May 22, 2014 5:27 pm
Updated: May 22, 2014 5:44 pm

Reality check: How accurate are NOAA’s hurricane forecasts?

Hurricanes Karl, Igor, and Julia on Sept. 19, 2010.

NOAA Environmental Visualization Library
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TORONTO – With the release of the National Oceanic and Atmospheric Administration’s (NOAA) 2014 hurricane season forecast, we take a look back at the last five years.

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There are a few factors that NOAA uses to calculate whether or not it is going to be or was a normal, above-normal, or below-normal hurricane season. The most obvious factor is the number of hurricanes. But another factor is something called the Accumulated Cyclone Energy (ACE), a wind energy index that is measured every six hours during a tropical storm’s life.

READ MORE: 2013 tied for 4th warmest year on record, NOAA

Until 2011, NOAA used the 1950 to 2000 statistics to calculate seasonal averages. That was, 11 named storms, six hurricanes and two major hurricanes. The new averages used are from 1981-2010, which corresponds to 12 named storms, six hurricanes, and three major hurricanes. The ACE range is 71.4 to 120 per cent.

2009 Forecast

  • 50 per cent chance of a near-normal season, a 25 per cent chance of an above-normal season, and a 25 per cent chance of a below-normal season
  • 9-14 named storms
  • 4-7 hurricanes
  • 1-3 major hurricanes
  • An ACE range of 65-130 per cent of the median

Reality check: Below normal; NOAA’s forecast falls short.

  • 9 named storms
  • 3 hurricanes
  • 2 major hurricanes
  • an ACE range was 60 per cent of the median

2010 Forecast

  • 85 per cent chance of an above-normal season, 10 per cent chance of a near-normal season, and a 5 per cent chance of a below-normal season
  • 14-23 named storms
  • 8-14 hurricanes
  • 3-7 major hurricanes
  • an ACE range of 155-270 per cent of the median

Reality check: Above normal; NOAA’s forecast is accurate.

  • 19 named storms
  • 12 hurricanes
  • 5 major hurricanes
  • an ACE range was 190 per cent of the median

2011 forecast

  • a 65 per cent chance of an above-normal season, a 25 per cent chance of a near-normal season, and a 10 per cent chance of a below-normal season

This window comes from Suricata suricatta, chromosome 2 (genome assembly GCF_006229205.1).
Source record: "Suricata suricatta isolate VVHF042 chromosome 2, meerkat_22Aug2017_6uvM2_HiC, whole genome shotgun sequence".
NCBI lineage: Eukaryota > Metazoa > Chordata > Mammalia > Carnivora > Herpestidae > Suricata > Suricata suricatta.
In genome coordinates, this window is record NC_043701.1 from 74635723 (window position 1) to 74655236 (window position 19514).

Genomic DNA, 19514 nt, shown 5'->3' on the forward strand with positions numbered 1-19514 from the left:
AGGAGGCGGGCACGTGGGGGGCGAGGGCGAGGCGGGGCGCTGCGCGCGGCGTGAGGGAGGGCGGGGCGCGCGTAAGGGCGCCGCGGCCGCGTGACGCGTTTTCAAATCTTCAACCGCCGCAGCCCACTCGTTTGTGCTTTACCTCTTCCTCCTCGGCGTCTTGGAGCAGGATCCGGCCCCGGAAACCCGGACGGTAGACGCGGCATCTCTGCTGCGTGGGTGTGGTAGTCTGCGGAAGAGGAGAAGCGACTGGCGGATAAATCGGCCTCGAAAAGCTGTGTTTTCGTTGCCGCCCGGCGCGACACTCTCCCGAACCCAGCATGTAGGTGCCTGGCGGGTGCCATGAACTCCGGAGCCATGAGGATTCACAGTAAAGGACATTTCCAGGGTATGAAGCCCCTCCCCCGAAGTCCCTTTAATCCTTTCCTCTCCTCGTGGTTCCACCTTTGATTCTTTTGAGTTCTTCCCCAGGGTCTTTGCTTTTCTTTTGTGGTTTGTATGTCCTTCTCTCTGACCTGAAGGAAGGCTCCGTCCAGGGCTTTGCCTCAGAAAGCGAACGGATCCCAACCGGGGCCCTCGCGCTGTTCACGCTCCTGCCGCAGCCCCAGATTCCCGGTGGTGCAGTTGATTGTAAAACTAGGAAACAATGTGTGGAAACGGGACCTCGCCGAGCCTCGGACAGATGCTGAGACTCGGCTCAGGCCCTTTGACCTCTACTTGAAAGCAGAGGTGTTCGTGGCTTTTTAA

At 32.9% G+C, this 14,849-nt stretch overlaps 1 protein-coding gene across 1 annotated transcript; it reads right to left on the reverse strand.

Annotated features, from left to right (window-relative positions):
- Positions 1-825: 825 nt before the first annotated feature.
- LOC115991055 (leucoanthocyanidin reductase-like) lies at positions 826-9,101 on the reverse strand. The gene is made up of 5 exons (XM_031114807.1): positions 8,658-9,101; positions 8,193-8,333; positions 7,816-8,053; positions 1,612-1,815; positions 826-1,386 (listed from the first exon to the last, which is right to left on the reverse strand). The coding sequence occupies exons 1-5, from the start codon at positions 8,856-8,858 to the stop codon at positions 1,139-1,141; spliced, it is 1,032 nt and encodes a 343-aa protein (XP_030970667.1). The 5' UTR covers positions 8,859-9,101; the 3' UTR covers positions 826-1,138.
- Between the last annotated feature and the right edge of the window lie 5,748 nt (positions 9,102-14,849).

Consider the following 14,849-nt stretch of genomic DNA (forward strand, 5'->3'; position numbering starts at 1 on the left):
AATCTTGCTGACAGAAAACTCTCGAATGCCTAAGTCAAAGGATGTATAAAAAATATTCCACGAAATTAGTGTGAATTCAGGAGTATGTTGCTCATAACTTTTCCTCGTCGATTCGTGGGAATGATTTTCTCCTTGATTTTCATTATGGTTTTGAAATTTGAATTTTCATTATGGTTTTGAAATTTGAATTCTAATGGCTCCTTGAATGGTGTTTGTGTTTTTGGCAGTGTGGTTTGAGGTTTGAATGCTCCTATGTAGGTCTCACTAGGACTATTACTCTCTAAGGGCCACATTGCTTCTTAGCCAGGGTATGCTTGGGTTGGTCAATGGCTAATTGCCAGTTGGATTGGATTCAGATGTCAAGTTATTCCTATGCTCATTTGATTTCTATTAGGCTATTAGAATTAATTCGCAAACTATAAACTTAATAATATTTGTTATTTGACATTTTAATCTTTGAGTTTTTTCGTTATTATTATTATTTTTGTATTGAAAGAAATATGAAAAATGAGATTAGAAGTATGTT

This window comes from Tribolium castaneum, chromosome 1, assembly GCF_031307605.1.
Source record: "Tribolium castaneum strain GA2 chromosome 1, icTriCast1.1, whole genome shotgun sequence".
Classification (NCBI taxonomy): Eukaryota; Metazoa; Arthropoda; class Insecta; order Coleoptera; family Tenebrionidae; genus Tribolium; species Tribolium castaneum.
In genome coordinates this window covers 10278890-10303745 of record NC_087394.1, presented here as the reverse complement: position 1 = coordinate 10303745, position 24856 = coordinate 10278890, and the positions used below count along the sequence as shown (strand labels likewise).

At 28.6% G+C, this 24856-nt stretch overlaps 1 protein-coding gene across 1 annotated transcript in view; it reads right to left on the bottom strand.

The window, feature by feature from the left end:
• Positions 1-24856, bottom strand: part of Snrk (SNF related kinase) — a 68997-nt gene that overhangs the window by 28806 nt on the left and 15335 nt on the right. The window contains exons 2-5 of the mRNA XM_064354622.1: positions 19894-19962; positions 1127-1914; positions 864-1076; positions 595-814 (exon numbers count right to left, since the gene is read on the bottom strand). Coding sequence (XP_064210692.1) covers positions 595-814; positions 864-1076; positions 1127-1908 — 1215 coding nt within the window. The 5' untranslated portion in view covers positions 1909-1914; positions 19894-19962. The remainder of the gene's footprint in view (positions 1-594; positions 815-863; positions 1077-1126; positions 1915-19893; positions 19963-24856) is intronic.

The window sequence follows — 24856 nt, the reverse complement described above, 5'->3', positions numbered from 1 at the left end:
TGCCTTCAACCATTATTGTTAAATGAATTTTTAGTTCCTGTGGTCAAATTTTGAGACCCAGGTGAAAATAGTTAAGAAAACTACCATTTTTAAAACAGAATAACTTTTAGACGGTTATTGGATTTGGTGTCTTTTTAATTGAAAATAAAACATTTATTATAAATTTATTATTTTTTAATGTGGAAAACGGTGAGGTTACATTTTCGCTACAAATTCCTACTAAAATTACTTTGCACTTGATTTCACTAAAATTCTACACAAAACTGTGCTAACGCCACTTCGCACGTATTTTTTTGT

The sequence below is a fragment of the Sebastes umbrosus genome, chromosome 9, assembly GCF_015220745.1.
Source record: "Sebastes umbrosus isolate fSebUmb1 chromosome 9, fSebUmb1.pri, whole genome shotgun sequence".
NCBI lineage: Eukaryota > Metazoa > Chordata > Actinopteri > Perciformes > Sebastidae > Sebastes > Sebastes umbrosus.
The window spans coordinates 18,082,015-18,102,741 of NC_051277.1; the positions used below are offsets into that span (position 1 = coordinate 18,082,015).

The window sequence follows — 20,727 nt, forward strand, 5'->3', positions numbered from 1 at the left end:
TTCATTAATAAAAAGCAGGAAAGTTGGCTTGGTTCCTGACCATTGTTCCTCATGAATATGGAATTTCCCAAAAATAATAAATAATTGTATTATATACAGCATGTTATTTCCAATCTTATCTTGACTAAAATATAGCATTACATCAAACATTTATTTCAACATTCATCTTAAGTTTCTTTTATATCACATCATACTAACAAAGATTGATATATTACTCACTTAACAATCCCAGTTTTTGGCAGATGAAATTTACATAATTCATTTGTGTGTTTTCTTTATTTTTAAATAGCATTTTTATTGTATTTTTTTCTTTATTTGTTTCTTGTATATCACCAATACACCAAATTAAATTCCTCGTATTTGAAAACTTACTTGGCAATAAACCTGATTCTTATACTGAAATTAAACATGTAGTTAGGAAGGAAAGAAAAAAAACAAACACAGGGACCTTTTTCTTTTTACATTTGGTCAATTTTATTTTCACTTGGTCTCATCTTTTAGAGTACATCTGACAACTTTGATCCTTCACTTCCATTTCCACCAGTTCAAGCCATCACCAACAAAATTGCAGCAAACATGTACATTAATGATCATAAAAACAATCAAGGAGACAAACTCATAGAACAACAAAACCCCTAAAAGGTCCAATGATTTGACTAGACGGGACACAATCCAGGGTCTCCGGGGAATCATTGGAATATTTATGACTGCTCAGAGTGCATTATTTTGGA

• 12-18 named storms
  • 6-10 hurricanes
  • 3-6 major
  • an ACE range of 105-200 per cent of the 1981-2010 median

Reality check: Above normal; NOAA’s forecast is accurate.

  • 19 tropical storms
  • 7 hurricanes
  • 4 major hurricanes
  • an ACE value of 138 per cent of the 1981-2010 median

2012 forecast

  • a 50 per cent chance of a near-normal season, a 25 per cent chance of an above-normal season, and a 25 per cent chance of a below-normal season
  • 9-15 named storms
  • 4-8 hurricanes
  • 1-3 major hurricanes
  • an ACE range of 65-140 per cent of the median

Reality check: Above normal; NOAA’s forecast falls short.

  • 19 tropical storms
  • 10 hurricanes
  • 2 major hurricanes
  • an ACE value of 144 per cent of 1981-2010 median

WATCH: The 2012 Atlantic Hurricane Season in 4.5 Minutes

2013 forecast

  • a 70 per cent chance of an above-normal season, a 25 per cent chance of a near-normal season, and only a five per cent chance of a below-normal season
  • 13-20 named storms
  • 7-11 hurricanes
  • 3-6 major hurricanes
  • an ACE range of 120-205 per cent

Reality check: Fewest number of hurricanes since 1982; 10th least-active Atlantic hurricane season since 1950; NOAA’s forecast was highly inaccurate.

  • 15 tropical storms
  • 2 hurricanes
  • No major hurricanes
  • an ACE value of 31.1 per cent the median

Forecasting hurricanes is dependent on several factors, and recently some scientists have suggested not releasing any numbers for hurricane forecasts. For the surprisingly low 2013 season, NOAA said that an “unpredictable atmospheric pattern” prevented the growth of storms. This year, there is uncertainty about the El Nino effect, which tends to suppress tropical storm formation.

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